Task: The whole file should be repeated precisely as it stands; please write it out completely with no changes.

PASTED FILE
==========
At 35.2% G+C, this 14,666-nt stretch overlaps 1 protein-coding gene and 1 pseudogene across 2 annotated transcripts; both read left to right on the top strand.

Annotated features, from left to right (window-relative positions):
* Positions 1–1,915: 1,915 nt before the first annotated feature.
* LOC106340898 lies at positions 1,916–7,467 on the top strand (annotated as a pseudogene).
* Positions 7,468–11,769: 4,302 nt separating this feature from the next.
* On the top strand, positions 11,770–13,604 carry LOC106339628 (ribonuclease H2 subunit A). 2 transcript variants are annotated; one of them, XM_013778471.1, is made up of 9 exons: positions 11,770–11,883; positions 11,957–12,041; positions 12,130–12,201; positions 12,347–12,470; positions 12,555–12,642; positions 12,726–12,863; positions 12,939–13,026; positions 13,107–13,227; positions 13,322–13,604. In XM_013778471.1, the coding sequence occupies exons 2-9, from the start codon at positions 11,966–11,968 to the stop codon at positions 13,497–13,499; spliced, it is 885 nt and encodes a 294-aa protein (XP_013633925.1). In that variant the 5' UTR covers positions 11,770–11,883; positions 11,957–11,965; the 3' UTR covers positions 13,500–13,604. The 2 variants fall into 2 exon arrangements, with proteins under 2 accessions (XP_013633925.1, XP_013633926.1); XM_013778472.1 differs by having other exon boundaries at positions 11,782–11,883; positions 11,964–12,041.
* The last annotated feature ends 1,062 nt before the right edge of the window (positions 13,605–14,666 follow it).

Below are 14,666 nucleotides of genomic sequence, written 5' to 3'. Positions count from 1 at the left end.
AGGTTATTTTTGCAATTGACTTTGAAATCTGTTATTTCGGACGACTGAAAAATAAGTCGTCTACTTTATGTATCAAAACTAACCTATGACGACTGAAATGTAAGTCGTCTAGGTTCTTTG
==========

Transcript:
At 35.2% G+C, this 14,666-nt stretch overlaps 1 protein-coding gene and 1 pseudogene across 2 annotated transcripts; both read left to right on the top strand.

Annotated features, from left to right (window-relative positions):
* Positions 1–1,915: 1,915 nt before the first annotated feature.
* LOC106340898 lies at positions 1,916–7,467 on the top strand (annotated as a pseudogene).
* Positions 7,468–11,769: 4,302 nt separating this feature from the next.
* On the top strand, positions 11,770–13,604 carry LOC106339628 (ribonuclease H2 subunit A). 2 transcript variants are annotated; one of them, XM_013778471.1, is made up of 9 exons: positions 11,770–11,883; positions 11,957–12,041; positions 12,130–12,201; positions 12,347–12,470; positions 12,555–12,642; positions 12,726–12,863; positions 12,939–13,026; positions 13,107–13,227; positions 13,322–13,604. In XM_013778471.1, the coding sequence occupies exons 2-9, from the start codon at positions 11,966–11,968 to the stop codon at positions 13,497–13,499; spliced, it is 885 nt and encodes a 294-aa protein (XP_013633925.1). In that variant the 5' UTR covers positions 11,770–11,883; positions 11,957–11,965; the 3' UTR covers positions 13,500–13,604. The 2 variants fall into 2 exon arrangements, with proteins under 2 accessions (XP_013633925.1, XP_013633926.1); XM_013778472.1 differs by having other exon boundaries at positions 11,782–11,883; positions 11,964–12,041.
* The last annotated feature ends 1,062 nt before the right edge of the window (positions 13,605–14,666 follow it).

Below are 14,666 nucleotides of genomic sequence, written 5' to 3'. Positions count from 1 at the left end.
AGGTTATTTTTGCAATTGACTTTGAAATCTGTTATTTCGGACGACTGAAAAATAAGTCGTCTACTTTATGTATCAAAACTAACCTATGACGACTGAAATGTAAGTCGTCTAGGTTCTTTG